Hedge Woundwort on the Midge Battlefield

Hedge woundwort (Stachys sylvatica)

Early June and the midges are out. I suddenly noticed this when I walked into a sylvan glade in the woods. It was so beautiful. The brilliant sunshine dapples by the shade of luminous green beech leaves. The last of the bluebells nodding gently with the white flowers of pignuts, scattered with yellow tormentil. Then suddenly brought out of my reverie by the savage attack of the midges! These insects are so small you can barely see them, yet can make our lives misery. I am sensitised to insects in general – due to a nasty centipede bite – and within minutes could feel lumps swelling up around my eyes, on my cheeks, neck and arms. Ow!!

Usually I have a supply of marsh woundwort on hand (see Marsh Woundwort in the Field) however, today I had none. Nature rarely lets us down though and along the lane where I had parked my car, there was some dock and sone small hedge woundwort plants (Stachys sylvatica).

Hedge woundwort (Stachys sylvatica)

The traditions medicinal use of hedge woundwort is to treat pain, swelling and inflammation. Mrs Grieves reports that “An old authority tells us that this herb ‘stamped with vinegar and applied in manner of a pultis, taketh away wens and hard swellings, and inflammation of the kernels under the eares and jawes.'” Elizabeth Blackwell 1739 records it’s use for all sorts of wounds (especially green (pus infected) ones, and also that it helps stop internal bleeding.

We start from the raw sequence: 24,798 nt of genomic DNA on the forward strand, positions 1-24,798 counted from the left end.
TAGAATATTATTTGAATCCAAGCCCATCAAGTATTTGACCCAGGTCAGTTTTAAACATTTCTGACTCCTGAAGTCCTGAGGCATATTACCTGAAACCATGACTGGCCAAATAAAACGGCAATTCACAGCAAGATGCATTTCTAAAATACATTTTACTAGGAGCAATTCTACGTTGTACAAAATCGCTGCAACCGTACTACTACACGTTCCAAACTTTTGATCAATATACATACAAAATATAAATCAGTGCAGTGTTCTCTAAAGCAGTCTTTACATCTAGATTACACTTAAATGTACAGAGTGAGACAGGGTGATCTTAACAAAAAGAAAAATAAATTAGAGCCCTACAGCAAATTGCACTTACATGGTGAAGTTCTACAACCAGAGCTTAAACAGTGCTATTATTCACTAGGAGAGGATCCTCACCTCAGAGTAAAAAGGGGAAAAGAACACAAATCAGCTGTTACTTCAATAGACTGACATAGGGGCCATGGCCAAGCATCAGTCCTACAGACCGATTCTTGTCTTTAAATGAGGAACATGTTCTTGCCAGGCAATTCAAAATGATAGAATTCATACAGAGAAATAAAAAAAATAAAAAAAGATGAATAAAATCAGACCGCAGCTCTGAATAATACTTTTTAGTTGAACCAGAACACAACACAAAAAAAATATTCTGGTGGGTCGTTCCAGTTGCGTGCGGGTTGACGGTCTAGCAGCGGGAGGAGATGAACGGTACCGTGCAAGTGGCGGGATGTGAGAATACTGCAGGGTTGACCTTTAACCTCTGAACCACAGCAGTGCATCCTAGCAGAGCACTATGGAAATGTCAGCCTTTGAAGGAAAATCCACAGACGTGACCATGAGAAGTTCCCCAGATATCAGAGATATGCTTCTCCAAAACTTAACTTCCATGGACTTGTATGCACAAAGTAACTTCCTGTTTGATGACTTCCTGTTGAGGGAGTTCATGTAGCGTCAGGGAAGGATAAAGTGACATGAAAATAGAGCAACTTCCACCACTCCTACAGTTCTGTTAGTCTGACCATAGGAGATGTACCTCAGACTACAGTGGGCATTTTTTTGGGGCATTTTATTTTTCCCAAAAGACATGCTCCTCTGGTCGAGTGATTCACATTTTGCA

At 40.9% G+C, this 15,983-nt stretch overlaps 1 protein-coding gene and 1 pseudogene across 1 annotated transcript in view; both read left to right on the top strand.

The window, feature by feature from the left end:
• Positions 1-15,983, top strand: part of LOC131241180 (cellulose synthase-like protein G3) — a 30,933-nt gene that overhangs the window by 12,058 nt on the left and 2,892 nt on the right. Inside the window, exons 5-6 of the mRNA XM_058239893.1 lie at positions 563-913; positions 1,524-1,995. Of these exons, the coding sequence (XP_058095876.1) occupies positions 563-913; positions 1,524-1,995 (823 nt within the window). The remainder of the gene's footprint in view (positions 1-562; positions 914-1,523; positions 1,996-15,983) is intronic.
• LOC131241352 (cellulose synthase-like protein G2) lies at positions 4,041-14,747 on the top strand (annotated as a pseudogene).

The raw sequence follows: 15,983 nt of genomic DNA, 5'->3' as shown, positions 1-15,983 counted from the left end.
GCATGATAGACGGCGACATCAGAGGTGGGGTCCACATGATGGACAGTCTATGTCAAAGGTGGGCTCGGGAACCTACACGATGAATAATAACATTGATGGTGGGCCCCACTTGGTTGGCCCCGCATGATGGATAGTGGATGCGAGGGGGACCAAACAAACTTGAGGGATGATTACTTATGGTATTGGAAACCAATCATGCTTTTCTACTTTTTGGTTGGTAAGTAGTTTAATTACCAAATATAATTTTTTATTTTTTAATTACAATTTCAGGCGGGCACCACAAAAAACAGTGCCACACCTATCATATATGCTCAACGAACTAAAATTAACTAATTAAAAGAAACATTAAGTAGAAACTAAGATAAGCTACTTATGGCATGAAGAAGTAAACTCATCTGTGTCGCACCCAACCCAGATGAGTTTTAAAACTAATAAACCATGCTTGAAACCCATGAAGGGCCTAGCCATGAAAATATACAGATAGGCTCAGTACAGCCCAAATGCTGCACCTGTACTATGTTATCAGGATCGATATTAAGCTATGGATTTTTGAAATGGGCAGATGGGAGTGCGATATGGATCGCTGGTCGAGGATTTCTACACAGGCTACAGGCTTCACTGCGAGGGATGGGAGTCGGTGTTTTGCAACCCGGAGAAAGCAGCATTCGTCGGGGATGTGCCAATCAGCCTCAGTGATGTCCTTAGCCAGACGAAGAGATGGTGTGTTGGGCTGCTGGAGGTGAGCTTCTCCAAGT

Although it’s been incredibly hot, there was also still enough dock gel under the new leaf sheaths to apply to the swellings (see Do dock leaves really work?) to take the initial itch and aggravation out of the bites. Not having a camp stove with me – rare, but I’d cleaned out the car to take guests around – all I had was a water bottle. So I just picked the plant, crushed it between my hands and pushed it into the bottle. I then gave it a good shake and drank it. Relief was only minutes away!


Both hedge and marsh woundwort are highly undervalued plants. Even as foraging for food has become popular again, many people are put off by their musky scent that smells like an old room where mice have been living. However, it never tastes like that thankfully! They were widely used in the Middle Ages especially when treating the wounded on battlefields as, not only are they good for dealing with inflammation and swelling, but they are excellent for managing pain. I occasionally use betony (Stachys officinalis) tincture to manage the occasional migraine but the fresh herb beats the tincture hands down in with the Stachys family.


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